> Wikimedia to go next. Many communities and individuals have signed on to
> the direction, expressing their support for the guide we collectively
> created for our future.
> The Board recognizes the challenges and opportunities that lie ahead in
> making this direction a reality. In the next phase of the movement
> strategy, we will get into more of the specifics of how to make that
> happen. With that in mind, we would like to share a statement setting forth
> our commitment to the future of Wikimedia, and a clear mandate for the
> Wikimedia Foundation to invest the resources necessary to support the
> growth and evolution required for the next chapter of Wikimedia’s future.
> Our statement is included below, and on Meta-Wiki, where it has been set up
> for translation:
> Board_noticeboard/November_2017_-_Statement_endorsing_
> future_resourcing_and_direction_of_the_organization
> The Board greatly appreciates all of the time and energy that thousands of
> people have put into the movement strategy process. Special appreciation
> goes out to the members of the community who stepped up to help lead local,
> language, or global organizing efforts. We are not done yet, but what we
> have created is something that we should all be proud of -- for the process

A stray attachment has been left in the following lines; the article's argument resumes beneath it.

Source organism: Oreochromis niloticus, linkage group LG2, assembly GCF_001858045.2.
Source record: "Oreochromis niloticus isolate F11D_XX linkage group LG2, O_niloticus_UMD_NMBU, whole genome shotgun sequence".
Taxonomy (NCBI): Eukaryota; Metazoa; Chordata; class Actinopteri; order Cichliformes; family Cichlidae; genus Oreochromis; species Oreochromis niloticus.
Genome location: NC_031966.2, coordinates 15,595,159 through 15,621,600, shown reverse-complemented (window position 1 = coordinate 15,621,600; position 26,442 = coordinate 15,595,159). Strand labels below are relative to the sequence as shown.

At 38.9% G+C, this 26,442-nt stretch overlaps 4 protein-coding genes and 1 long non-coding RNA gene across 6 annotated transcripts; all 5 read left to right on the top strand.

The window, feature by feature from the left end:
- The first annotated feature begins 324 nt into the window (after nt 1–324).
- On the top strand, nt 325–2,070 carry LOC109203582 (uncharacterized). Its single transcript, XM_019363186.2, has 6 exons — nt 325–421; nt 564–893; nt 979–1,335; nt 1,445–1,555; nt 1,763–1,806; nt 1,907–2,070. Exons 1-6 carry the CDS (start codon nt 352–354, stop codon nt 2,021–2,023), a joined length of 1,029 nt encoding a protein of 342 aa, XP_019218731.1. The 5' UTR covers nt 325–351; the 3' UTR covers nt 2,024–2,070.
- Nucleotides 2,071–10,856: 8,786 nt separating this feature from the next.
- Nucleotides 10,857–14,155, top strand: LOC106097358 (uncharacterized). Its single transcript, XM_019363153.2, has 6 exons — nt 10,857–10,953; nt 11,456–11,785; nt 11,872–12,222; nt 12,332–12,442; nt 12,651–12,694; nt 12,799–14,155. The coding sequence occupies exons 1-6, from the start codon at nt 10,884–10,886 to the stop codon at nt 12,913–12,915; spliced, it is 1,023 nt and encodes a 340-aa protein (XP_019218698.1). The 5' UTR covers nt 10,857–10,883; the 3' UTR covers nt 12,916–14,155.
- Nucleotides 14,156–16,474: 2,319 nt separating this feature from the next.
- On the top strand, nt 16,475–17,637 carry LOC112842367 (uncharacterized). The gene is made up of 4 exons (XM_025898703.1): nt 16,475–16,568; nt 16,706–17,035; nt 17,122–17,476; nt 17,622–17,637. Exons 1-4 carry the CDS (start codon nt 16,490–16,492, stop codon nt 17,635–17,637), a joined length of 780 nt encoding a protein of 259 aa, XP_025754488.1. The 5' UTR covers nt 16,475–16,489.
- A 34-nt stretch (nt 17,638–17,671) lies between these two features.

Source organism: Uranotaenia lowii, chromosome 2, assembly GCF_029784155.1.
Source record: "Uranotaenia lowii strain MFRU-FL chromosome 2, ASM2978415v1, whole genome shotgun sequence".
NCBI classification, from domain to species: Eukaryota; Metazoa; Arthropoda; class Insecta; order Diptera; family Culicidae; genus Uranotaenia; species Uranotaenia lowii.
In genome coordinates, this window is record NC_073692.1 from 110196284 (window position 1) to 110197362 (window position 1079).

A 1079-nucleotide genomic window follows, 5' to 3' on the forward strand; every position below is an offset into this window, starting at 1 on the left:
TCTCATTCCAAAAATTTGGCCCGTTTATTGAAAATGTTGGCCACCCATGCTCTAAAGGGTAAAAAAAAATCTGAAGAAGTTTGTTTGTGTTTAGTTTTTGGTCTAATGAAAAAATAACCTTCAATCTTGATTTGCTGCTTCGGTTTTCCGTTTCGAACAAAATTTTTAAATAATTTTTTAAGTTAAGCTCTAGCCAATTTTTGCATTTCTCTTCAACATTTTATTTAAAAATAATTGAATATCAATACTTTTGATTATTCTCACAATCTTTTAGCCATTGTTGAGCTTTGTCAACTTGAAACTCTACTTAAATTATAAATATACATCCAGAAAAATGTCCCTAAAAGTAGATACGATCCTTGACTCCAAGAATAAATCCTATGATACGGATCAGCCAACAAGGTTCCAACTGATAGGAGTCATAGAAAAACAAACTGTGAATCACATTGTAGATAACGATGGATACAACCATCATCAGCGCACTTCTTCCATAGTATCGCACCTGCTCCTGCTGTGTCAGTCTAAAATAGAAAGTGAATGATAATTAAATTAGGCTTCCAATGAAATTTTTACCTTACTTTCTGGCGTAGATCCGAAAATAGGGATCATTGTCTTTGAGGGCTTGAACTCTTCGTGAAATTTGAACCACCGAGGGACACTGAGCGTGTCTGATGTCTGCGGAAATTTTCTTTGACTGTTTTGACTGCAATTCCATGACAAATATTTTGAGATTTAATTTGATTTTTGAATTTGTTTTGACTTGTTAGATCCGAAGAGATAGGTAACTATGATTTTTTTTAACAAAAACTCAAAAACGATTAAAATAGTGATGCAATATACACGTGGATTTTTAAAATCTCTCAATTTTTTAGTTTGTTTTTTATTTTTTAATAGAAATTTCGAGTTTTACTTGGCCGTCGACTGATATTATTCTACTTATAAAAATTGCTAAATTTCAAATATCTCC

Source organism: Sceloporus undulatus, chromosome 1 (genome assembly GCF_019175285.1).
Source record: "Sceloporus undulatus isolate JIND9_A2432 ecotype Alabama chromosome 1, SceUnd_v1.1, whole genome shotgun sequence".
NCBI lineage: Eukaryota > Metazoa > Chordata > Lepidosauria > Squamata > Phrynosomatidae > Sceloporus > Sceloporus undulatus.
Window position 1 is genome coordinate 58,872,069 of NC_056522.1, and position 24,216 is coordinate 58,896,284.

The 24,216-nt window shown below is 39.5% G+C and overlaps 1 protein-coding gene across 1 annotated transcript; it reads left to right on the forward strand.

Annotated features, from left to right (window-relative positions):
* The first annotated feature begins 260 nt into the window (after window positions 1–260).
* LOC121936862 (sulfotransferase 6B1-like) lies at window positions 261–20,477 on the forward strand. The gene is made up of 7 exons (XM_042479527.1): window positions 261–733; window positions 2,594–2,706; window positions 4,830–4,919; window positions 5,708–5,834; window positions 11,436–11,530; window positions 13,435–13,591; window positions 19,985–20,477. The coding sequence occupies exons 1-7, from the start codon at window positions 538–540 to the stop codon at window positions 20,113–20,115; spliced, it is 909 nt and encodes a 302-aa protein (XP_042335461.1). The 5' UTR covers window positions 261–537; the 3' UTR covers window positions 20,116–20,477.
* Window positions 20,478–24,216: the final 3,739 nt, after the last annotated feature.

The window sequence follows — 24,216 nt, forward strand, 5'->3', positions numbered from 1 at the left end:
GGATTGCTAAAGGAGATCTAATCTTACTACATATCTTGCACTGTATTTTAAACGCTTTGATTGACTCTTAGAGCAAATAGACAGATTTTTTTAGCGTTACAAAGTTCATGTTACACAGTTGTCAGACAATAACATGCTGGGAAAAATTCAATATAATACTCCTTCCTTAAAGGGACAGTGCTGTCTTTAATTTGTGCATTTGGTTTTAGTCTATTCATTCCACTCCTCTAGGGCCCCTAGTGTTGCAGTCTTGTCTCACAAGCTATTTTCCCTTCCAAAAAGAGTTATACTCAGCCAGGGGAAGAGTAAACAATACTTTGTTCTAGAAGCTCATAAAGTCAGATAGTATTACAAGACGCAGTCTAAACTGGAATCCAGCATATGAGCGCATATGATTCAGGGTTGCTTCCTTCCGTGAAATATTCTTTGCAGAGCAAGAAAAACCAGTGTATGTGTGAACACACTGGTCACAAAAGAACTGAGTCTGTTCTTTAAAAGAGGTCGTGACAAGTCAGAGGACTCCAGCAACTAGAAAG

> of how we got to this direction, as much as for the direction itself.
> On behalf of the Wikimedia Foundation Board of Trustees,
> Christophe Henner, Board Chair
> ***
> Statement
> At our most recent Board meeting on the 18th of November, the Wikimedia
> Foundation Board focused much of our discussion on the needs and goals of
> the Wikimedia 2030 movement strategy process.[1] We carefully considered
> the next steps we as a movement, and the Wikimedia Foundation in
> particular, need to take to build for our future.
> The Board is committed to ensuring the vision outlined in the Wikimedia
> 2030 process becomes a reality. To support this direction and the future of
> the Wikimedia movement, it is our belief that the Wikimedia Foundation must
> expand its resources through healthy, sustainable practices. To this end,
> we want to give a clear mandate for the Wikimedia Foundation to invest the
> resources necessary to support the growth and evolution required for the
> next chapter of Wikimedia’s future.
> We specifically recommend that the Foundation:
>Increase investment in Foundation staffing and other means of support
>for the movement direction, sufficiently resourcing product, technology,
>and community health commitments in particular;
>Support and engage with individuals, groups, and organizations,
>especially within the Wikimedia movement, to further develop their
>capacities, including the specific needs of emerging communities;